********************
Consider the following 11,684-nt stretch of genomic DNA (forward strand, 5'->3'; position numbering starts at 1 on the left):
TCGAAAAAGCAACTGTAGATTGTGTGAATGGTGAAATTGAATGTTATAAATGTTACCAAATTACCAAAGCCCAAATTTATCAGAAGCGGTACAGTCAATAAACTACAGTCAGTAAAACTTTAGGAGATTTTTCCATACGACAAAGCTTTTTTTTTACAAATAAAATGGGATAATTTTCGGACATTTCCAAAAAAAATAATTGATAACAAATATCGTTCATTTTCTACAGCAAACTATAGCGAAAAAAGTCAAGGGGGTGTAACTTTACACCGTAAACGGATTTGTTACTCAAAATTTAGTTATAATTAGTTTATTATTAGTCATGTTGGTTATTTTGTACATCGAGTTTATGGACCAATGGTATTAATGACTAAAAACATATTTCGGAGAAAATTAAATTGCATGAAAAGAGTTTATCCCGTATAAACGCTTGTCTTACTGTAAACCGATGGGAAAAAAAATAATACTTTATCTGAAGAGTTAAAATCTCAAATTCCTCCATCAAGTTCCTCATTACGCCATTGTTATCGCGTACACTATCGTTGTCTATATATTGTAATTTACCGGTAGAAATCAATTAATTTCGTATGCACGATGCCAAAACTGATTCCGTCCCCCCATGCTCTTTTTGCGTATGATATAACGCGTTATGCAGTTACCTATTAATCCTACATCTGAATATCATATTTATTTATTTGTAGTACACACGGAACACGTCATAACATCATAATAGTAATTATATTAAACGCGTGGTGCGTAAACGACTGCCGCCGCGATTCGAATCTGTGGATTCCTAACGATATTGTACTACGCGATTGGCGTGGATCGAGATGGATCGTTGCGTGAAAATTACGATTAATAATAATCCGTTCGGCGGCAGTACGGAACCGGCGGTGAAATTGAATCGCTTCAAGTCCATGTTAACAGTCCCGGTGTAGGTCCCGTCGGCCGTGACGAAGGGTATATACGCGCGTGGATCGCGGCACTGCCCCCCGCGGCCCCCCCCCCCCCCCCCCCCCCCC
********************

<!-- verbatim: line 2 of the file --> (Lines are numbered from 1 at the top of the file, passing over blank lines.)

TCGAAAAAGCAACTGTAGATTGTGTGAATGGTGAAATTGAATGTTATAAATGTTACCAAATTACCAAAGCCCAAATTTATCAGAAGCGGTACAGTCAATAAACTACAGTCAGTAAAACTTTAGGAGATTTTTCCATACGACAAAGCTTTTTTTTTACAAATAAAATGGGATAATTTTCGGACATTTCCAAAAAAAATAATTGATAACAAATATCGTTCATTTTCTACAGCAAACTATAGCGAAAAAAGTCAAGGGGGTGTAACTTTACACCGTAAACGGATTTGTTACTCAAAATTTAGTTATAATTAGTTTATTATTAGTCATGTTGGTTATTTTGTACATCGAGTTTATGGACCAATGGTATTAATGACTAAAAACATATTTCGGAGAAAATTAAATTGCATGAAAAGAGTTTATCCCGTATAAACGCTTGTCTTACTGTAAACCGATGGGAAAAAAAATAATACTTTATCTGAAGAGTTAAAATCTCAAATTCCTCCATCAAGTTCCTCATTACGCCATTGTTATCGCGTACACTATCGTTGTCTATATATTGTAATTTACCGGTAGAAATCAATTAATTTCGTATGCACGATGCCAAAACTGATTCCGTCCCCCCATGCTCTTTTTGCGTATGATATAACGCGTTATGCAGTTACCTATTAATCCTACATCTGAATATCATATTTATTTATTTGTAGTACACACGGAACACGTCATAACATCATAATAGTAATTATATTAAACGCGTGGTGCGTAAACGACTGCCGCCGCGATTCGAATCTGTGGATTCCTAACGATATTGTACTACGCGATTGGCGTGGATCGAGATGGATCGTTGCGTGAAAATTACGATTAATAATAATCCGTTCGGCGGCAGTACGGAACCGGCGGTGAAATTGAATCGCTTCAAGTCCATGTTAACAGTCCCGGTGTAGGTCCCGTCGGCCGTGACGAAGGGTATATACGCGCGTGGATCGCGGCACTGCCCCCCGCGGCCCCCCCCCCCCCCCCCCCCCCCC